The Bad: His changeup needs work, but he has a good feel for it considering his age. More than anything else, he needs to get in innings in order to develop all of his offerings, his control, and his ability to set up hitters.
Fun Fact: Perez was born on the same day as Jamie Lynn Spears, y'all!
Perfect World Projection: While admitting that it's a dangerous comparison for a player so young, more than one scout brought up the name Scott Kazmir when discussing Perez.
Glass Half Empty: He's doesn't turn 18 until the beginning of the season, so he still has a very, very long way to go.
Path to the Big Leagues: He has 61 2/3 pro innings, and he won't be of legal drinking age until 2012, so let's just take a deep breath now.
Timetable: For the second year in a row, the Rangers will have one of the most talented Low-A pitching staffs in all of baseball, as Perez takes a rotation slot at their new affiliate in Hickory.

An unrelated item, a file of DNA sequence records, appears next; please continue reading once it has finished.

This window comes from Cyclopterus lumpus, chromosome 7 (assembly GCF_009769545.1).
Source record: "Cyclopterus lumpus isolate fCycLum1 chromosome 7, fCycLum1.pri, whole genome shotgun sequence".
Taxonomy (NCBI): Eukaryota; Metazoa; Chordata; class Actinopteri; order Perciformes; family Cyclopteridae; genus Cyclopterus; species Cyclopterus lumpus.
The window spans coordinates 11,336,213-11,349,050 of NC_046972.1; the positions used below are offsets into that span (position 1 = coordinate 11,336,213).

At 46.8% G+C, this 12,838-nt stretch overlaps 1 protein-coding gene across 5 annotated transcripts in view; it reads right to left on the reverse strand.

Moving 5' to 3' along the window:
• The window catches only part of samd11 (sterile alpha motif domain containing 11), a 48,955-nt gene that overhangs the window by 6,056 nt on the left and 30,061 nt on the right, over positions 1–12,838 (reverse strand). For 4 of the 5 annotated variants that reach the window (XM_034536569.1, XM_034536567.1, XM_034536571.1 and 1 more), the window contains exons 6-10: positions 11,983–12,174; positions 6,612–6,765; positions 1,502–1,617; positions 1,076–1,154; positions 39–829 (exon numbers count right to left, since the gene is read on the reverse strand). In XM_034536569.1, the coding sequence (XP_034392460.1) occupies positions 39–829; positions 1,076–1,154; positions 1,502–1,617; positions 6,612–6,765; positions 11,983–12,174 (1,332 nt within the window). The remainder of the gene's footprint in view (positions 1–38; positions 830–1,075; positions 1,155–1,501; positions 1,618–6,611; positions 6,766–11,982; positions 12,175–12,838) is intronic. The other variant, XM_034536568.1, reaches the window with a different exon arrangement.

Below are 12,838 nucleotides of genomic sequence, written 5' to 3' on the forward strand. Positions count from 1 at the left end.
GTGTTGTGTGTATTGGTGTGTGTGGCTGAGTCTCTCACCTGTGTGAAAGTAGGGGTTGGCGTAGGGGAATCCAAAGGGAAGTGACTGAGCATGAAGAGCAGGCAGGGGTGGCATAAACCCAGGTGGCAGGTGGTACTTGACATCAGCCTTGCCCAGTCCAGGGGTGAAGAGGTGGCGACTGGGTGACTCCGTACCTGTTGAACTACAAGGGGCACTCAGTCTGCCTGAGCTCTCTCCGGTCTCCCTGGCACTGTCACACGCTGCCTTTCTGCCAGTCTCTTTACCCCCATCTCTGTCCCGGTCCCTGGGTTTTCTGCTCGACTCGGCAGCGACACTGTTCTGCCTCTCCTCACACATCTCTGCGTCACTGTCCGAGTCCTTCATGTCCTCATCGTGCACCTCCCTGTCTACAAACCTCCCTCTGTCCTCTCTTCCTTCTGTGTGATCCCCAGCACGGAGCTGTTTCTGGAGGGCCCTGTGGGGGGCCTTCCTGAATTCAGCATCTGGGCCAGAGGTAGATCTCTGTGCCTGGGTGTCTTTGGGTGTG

8. Max Ramirez, C
DOB: 10/11/84
Height/Weight: 5-11/175
Bats/Throws: R/R
Drafted/Signed: Venezuela, 2002 (Braves)
2008 Stats: .354/.450/.646, .324 EqA at Double-A (69 G); .800/.857/1.200 at Rookie-level (2 G); .243/.293/.432, .250 EqA at Triple-A (10 G); .217/.345/.370, .246 EqA at MLB (17 G)
Last Year's Ranking: 10

Year in Review: This offense-first catcher put up PlayStation numbers at Double-A, but he slowed down both at Triple-A and in the big leagues at the end of last season.
The Good: Ramirez has above-average hitting skills, which become even more valuable if he can continue to play behind the plate. He has one of the better approaches in the system, as well as plus power and the ability to crush mistakes.
The Bad: Most of the questions raised about Ramirez concern his defense. He's slow behind the plate, has trouble blocking pitches, and his arm is below average. Some scouts see him as a pure mistake hitter who can struggle against big-league stuff.